Dr. Margaret-Ann Armour died peacefully and gracefully at the Cross Cancer Institute at dawn May 25, surrounded by a few of the many friends who have become family to her. Tributes pouring in since testify to the legacy left by her inspirational mentorship and infectious passion for “doing science as if people matter.”

Margaret-Ann loved stories. Her own story began in Scotland on September 6, 1939, amid the outset of the Second World War. Born to Annie Dunlop and Robert Armour, she was raised by her mother, a teacher who fostered her curiosity about the science of everything, beginning with Scottish baking.

Holding a BSc and MSc from the University of Edinburgh, Margaret-Ann earned a PhD in organic chemistry from the University of Alberta and then did post-doctoral studies at both universities. Joining the U of A chemistry department in 1979, she persevered as a woman in a traditionally male field and became the University’s first-ever Associate Dean of Science for Diversity in 2005. Known worldwide for leading-edge research and teaching in hazardous chemical waste handling and disposal, she is equally revered for championing women in the sciences through initiatives such as WISEST and the WinSETT Centre. “Create an environment where women thrive, and everyone thrives,” she would say.

In addition to her induction as a Member of the Order of Canada, Dr. Armour’s many awards include the Governor General’s Award in Commemoration of the Persons Case, Canada 150 Ambassador and the prestigious 3M Teaching Fellowship. Margaret-Ann served and gave leadership over many years to the Canadian Society for Chemistry and the Chemical Institute of Canada, including helping to found the Dinner for Women and Friends, hosted each year at the CSC national conference by the Chemistry Education Division. She was actively involved for two decades in co-organizing the Engaging Chemistry CIC Edmonton Section Distinguished Lecture Series in Edmonton. She has been recognized with the CIC Chemistry Education Award and the Montreal Medal, as well as the ACS Award for Encouraging Women into Careers in the Chemical Sciences. Her multiple honorary degrees include degrees from her Alberta and Edinburgh alma maters, as well as a degree from Concordia University of Edmonton presented just the day before her death.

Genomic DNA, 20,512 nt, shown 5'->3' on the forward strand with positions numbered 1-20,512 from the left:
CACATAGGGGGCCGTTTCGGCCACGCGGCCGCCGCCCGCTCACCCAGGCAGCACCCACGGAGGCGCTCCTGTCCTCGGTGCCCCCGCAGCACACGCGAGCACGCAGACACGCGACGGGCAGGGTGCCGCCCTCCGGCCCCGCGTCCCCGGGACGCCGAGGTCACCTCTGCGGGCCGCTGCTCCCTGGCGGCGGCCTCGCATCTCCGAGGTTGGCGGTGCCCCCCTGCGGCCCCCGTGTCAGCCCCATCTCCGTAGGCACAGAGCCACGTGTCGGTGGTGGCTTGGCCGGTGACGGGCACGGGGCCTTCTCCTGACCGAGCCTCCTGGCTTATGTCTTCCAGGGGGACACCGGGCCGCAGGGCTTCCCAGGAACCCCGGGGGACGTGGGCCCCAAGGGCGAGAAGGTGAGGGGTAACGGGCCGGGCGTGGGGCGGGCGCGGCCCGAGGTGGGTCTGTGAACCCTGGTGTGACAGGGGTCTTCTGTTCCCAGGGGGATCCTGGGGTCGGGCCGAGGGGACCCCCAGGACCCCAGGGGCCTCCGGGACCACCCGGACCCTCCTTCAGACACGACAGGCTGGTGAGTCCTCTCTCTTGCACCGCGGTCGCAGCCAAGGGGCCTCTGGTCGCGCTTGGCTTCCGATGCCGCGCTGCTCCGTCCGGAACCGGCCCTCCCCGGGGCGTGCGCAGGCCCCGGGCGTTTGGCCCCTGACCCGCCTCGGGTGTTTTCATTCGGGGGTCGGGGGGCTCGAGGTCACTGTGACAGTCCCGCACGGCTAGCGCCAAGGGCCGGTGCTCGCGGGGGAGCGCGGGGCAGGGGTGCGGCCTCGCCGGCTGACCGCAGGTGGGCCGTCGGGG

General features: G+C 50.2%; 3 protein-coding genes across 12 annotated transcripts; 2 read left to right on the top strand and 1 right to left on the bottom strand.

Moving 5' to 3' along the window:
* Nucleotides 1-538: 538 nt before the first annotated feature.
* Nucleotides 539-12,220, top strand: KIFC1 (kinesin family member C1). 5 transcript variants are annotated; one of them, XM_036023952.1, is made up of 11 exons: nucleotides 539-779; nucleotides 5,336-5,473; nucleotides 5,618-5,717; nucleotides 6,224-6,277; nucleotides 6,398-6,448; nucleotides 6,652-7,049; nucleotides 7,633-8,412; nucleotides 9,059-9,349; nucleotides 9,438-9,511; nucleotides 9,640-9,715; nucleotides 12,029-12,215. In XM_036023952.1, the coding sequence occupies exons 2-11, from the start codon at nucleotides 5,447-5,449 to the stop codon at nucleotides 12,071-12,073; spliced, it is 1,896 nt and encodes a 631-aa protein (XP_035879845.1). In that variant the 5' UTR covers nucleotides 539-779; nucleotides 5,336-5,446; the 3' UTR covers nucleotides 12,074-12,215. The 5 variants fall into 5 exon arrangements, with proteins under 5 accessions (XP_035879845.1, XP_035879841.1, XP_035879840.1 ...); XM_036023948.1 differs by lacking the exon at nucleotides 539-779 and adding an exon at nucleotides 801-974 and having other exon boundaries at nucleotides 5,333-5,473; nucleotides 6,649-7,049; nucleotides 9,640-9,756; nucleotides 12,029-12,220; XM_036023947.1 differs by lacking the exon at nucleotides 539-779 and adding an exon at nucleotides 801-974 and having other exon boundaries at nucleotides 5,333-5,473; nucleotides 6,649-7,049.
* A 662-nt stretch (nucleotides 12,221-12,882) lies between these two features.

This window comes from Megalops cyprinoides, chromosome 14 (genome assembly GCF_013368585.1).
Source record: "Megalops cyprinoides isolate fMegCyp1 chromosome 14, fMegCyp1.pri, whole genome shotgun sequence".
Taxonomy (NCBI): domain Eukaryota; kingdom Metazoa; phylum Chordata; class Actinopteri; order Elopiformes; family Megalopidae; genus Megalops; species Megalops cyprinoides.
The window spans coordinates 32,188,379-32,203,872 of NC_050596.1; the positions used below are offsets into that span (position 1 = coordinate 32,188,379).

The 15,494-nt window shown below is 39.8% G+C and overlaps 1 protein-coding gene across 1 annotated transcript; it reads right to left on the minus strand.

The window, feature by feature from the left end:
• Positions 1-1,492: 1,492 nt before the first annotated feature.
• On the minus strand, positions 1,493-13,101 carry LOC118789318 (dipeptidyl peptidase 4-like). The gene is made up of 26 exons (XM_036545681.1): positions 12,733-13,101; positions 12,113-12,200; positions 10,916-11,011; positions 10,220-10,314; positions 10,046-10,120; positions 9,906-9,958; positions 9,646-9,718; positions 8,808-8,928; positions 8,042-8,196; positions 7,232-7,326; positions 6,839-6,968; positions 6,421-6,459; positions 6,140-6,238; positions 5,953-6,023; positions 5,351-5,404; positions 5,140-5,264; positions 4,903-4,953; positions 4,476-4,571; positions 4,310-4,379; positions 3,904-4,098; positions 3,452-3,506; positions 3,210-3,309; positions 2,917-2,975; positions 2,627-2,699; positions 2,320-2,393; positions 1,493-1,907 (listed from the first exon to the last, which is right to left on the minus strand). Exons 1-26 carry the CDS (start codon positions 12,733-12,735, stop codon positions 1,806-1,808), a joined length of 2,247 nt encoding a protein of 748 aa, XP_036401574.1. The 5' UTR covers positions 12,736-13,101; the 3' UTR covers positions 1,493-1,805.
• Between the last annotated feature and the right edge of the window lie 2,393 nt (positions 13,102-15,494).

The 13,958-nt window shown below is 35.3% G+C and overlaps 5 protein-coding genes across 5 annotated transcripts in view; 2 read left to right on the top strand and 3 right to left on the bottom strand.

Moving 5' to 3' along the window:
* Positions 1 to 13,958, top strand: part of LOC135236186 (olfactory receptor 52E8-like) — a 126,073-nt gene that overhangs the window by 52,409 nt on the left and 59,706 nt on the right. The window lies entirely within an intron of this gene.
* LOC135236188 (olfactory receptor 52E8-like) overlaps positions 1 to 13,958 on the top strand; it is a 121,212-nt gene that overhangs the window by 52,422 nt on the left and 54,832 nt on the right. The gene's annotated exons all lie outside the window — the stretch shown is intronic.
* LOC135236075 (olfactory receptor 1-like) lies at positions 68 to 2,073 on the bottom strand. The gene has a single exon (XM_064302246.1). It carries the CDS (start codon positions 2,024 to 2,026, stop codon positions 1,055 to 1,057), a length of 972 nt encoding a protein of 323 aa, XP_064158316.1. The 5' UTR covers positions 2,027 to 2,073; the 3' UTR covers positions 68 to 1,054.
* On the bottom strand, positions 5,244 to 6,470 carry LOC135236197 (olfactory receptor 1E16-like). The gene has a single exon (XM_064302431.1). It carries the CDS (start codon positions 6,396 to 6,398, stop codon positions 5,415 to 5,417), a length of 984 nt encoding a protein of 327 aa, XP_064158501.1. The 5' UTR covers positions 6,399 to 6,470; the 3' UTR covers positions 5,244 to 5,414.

Despite her passing, Dr. Armour’s story lives on in the many individuals, institutions and networks shaped by her kindness, integrity and commitment to equity and inclusiveness. Her dedication to wider community shone through in the leadership she nurtured within organizations ranging from Beta Sigma Phi, to the Edmonton Glenora Rotary Club, to St. Stephen’s College where she served with distinction as Board Chair. The students of Edmonton’s Dr. Margaret-Ann Armour School will be among the many who dearly miss her perceptive questions, playful scientific demonstrations and heartfelt hugs.

A memorial service in celebration of Dr. Armour’s life will be held at the Dr. Margaret-Ann Armour School, 3815 Allan Drive in southwest Edmonton, on Wednesday June 12 at 7 p.m.

Donations in her memory may be made to St. Stephen’s College, WISEST, and Southminster-Steinhauer United Church.

Further details in celebration of what Margaret-Ann meant to the chemistry community at local, national, and international levels, and samples of the many tributes can be found on the Chemistry Education Division website at http://chemedcanada.com/newposts/2019/5/25/dr-margaret-ann-armour